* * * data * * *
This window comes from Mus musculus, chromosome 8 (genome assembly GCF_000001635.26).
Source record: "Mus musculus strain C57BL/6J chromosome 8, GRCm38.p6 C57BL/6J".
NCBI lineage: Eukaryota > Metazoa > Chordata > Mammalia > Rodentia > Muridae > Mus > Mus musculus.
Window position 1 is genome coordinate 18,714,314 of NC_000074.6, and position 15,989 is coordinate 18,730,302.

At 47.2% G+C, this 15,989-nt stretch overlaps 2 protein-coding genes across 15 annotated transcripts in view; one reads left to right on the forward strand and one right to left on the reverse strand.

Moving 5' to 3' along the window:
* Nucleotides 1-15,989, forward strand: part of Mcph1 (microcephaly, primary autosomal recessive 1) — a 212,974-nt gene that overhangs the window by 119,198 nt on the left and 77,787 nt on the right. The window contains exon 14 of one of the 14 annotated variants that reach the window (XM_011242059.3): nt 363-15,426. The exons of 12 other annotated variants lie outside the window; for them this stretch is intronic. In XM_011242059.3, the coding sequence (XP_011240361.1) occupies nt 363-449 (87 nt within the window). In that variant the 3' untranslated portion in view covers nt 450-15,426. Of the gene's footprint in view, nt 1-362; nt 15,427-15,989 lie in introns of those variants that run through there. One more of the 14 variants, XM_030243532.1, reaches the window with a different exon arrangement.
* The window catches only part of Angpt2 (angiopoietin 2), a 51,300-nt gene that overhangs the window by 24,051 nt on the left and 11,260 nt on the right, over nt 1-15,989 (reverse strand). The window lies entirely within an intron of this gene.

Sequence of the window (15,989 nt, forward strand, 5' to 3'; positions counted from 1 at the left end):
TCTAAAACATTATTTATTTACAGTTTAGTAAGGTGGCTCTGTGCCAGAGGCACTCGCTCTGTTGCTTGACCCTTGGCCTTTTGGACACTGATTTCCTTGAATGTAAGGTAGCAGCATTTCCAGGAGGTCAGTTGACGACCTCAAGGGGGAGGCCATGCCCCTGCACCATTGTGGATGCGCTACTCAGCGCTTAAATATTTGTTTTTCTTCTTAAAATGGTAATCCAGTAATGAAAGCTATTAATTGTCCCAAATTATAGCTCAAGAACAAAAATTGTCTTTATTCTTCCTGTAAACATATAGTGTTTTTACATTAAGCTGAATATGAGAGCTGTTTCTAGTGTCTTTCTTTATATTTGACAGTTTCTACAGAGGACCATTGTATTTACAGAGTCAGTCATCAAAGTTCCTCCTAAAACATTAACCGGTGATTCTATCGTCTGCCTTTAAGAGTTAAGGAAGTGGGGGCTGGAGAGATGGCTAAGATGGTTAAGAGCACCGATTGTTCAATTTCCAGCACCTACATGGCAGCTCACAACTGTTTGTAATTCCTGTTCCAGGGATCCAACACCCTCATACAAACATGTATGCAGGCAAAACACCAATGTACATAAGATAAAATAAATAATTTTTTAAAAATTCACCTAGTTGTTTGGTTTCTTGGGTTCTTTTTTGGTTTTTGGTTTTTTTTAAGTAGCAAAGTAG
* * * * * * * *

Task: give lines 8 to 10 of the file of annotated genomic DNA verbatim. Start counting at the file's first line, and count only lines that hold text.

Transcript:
* The window catches only part of Angpt2 (angiopoietin 2), a 51,300-nt gene that overhangs the window by 24,051 nt on the left and 11,260 nt on the right, over nt 1-15,989 (reverse strand). The window lies entirely within an intron of this gene.

Sequence of the window (15,989 nt, forward strand, 5' to 3'; positions counted from 1 at the left end):
TCTAAAACATTATTTATTTACAGTTTAGTAAGGTGGCTCTGTGCCAGAGGCACTCGCTCTGTTGCTTGACCCTTGGCCTTTTGGACACTGATTTCCTTGAATGTAAGGTAGCAGCATTTCCAGGAGGTCAGTTGACGACCTCAAGGGGGAGGCCATGCCCCTGCACCATTGTGGATGCGCTACTCAGCGCTTAAATATTTGTTTTTCTTCTTAAAATGGTAATCCAGTAATGAAAGCTATTAATTGTCCCAAATTATAGCTCAAGAACAAAAATTGTCTTTATTCTTCCTGTAAACATATAGTGTTTTTACATTAAGCTGAATATGAGAGCTGTTTCTAGTGTCTTTCTTTATATTTGACAGTTTCTACAGAGGACCATTGTATTTACAGAGTCAGTCATCAAAGTTCCTCCTAAAACATTAACCGGTGATTCTATCGTCTGCCTTTAAGAGTTAAGGAAGTGGGGGCTGGAGAGATGGCTAAGATGGTTAAGAGCACCGATTGTTCAATTTCCAGCACCTACATGGCAGCTCACAACTGTTTGTAATTCCTGTTCCAGGGATCCAACACCCTCATACAAACATGTATGCAGGCAAAACACCAATGTACATAAGATAAAATAAATAATTTTTTAAAAATTCACCTAGTTGTTTGGTTTCTTGGGTTCTTTTTTGGTTTTTGGTTTTTTTTAAGTAGCAAAGTAG